Set at a presidential nominating convention, Gore Vidal’s The Best Man, which premiered on Broadway in March 1960 and has now transferred to the West End, tells the story of a race between two fictional politicians – the upright and experienced former Secretary William Russell, and the ruthless, “plain spoken” Senator Joe Cantwell. Nine points up, with the former president’s endorsement due any moment, the nomination is Russell’s to lose.
In the US’s arcane system for choosing its leaders, when parties enter a convention without a clear frontrunner, the presidential nominees go through a series of ballots by delegates and superdelegates from the various states of the Union. Rather than showing the vote trading and persuasion techniques used to win over these voting delegates, the primary action of The Best Man takes places before a single ballot is cast. Vidal’s play centres on the real power struggles: the backroom deals, smear threats, and outright blackmail.
As exciting as all the premise sounds, The Best Man falls slightly flat. Taking some time to warm up, the action is confined to conversation that should crackle with the electricity of ideas bouncing off one another, but at times feels like a seminar. Moreover, the shocking cynicism of the 1960s feels rather tame now. The idea that candidates do dirty deals in smoke-filled rooms fails to shock in 2018.
Jeff Fahey as Cantwell is vibrant as the morally lax populist. Fahey exudes the ambition and dogged obsession of the demagogue politician. Slick and ready to throw dirt to get elected, Vidal based the character on the upstarts, red scaremongerers of the time – John F Kennedy, Richard Nixon, Estes Kefauver, and Joe McCarthy. Martin Shaw as Russell suffers from the fact that Russell himself is something of a bore – although we’re repeatedly told how charming he is, the Russell presented to the audience is something of a pious, sermonising, smart alec.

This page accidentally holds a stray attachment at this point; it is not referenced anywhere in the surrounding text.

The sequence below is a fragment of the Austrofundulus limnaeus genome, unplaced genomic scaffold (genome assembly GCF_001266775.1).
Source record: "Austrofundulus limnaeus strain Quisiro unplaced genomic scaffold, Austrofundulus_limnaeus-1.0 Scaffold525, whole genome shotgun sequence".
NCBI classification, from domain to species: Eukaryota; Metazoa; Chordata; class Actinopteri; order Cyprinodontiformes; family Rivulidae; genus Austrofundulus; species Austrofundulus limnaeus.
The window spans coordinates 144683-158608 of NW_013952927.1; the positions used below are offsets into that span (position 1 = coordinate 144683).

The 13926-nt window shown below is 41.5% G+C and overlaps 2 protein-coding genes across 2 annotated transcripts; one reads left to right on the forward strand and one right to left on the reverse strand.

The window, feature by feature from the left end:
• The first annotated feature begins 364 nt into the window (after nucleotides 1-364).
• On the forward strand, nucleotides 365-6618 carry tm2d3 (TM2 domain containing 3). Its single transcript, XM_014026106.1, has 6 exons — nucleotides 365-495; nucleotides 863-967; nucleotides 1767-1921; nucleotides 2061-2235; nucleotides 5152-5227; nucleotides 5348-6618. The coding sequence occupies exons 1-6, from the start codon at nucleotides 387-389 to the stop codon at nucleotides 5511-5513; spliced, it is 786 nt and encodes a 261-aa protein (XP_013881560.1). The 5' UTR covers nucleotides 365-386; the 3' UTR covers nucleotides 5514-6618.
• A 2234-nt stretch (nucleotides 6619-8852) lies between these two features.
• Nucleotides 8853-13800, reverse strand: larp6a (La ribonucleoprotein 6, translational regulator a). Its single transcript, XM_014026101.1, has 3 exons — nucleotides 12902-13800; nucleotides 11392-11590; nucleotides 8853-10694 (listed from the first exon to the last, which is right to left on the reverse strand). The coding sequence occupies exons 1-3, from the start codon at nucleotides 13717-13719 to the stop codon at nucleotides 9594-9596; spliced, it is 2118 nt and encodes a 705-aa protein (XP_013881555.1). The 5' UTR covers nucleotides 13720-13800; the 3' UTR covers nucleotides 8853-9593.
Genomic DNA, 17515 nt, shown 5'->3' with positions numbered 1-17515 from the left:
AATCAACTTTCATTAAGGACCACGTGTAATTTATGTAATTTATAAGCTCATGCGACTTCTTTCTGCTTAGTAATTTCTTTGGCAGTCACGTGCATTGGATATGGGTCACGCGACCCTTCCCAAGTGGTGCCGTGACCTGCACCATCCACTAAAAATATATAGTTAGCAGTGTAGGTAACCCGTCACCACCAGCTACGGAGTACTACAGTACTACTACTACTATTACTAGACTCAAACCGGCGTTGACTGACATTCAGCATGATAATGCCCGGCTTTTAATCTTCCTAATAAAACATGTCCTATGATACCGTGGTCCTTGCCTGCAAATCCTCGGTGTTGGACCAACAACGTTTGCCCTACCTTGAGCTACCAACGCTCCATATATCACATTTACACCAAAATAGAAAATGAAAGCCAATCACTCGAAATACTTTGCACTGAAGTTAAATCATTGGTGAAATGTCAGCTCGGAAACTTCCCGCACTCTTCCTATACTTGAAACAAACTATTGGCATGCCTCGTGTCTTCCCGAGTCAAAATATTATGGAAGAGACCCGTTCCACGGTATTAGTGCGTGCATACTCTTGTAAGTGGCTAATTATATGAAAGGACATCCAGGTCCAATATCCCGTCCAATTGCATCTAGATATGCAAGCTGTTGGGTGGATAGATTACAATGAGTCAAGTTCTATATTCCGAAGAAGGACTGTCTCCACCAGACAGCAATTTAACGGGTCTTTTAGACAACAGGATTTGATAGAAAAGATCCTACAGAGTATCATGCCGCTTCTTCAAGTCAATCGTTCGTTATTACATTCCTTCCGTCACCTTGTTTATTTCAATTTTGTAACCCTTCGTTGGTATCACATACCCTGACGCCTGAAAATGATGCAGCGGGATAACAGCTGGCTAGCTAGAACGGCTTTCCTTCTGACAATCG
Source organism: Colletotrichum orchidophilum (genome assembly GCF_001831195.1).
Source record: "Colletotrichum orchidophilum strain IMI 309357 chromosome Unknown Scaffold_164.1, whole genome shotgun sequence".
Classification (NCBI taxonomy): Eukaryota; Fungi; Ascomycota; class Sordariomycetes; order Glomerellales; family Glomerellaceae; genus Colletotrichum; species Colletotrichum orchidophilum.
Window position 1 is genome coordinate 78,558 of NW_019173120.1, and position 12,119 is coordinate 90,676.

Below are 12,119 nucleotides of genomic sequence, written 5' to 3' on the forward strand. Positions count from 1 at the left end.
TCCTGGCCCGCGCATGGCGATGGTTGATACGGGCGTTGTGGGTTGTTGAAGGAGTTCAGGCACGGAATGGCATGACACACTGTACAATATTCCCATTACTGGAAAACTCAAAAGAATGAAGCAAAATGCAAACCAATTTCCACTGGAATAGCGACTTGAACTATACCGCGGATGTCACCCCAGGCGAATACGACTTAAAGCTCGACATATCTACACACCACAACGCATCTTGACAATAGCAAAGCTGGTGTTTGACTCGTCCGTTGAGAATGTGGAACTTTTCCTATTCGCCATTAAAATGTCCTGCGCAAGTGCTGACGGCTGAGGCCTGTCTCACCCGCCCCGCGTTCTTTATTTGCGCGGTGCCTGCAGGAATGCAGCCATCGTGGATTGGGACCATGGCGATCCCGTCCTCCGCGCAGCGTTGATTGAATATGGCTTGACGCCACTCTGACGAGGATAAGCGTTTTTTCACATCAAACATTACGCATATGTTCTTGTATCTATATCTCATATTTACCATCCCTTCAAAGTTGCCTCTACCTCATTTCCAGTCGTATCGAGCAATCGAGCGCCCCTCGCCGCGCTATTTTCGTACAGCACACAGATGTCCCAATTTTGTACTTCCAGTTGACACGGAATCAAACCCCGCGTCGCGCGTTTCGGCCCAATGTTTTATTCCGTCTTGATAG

Maureen Lipman as the representative of women in the party has some of the best lines, and her appearances are to be savoured in what can at times be dry exchanges. Lipman, dressed in twinset-and-pearls, and flamboyant hats to epitomise middle America, teaches Russell three important and timeless lessons of politics; don’t be too smart, have an inoffensive wife, and don’t ever get into an argument about your mental health. Vidal’s play was prescient of the fate that befell Thomas Eagleton, the one-time vice-presidential candidate who was forced to drop out of the 1972 White House race once his psychiatric records became public. Depressingly, the issues feel as true today as when Gore wrote them 57 years ago.
Despite the topical political discussion the whole thing leaves one unmoved. Vidal’s scenes among the political wives exchanging backhanded compliments are of course some of the strongest, but due to the fact these characters are amalgams of real people, even strong delivery by the cast prevents any sort of emotional connection to the audience from taking shape. Russell and Cantwell’s fate is of note, but hardly gut-wrenching. Although lauded for its relevance, it pales in comparison to current White House melodramas, being too tame to entertain fully.
Until 12 May (www.atgtickets.com/venues/playhouse-theatre)
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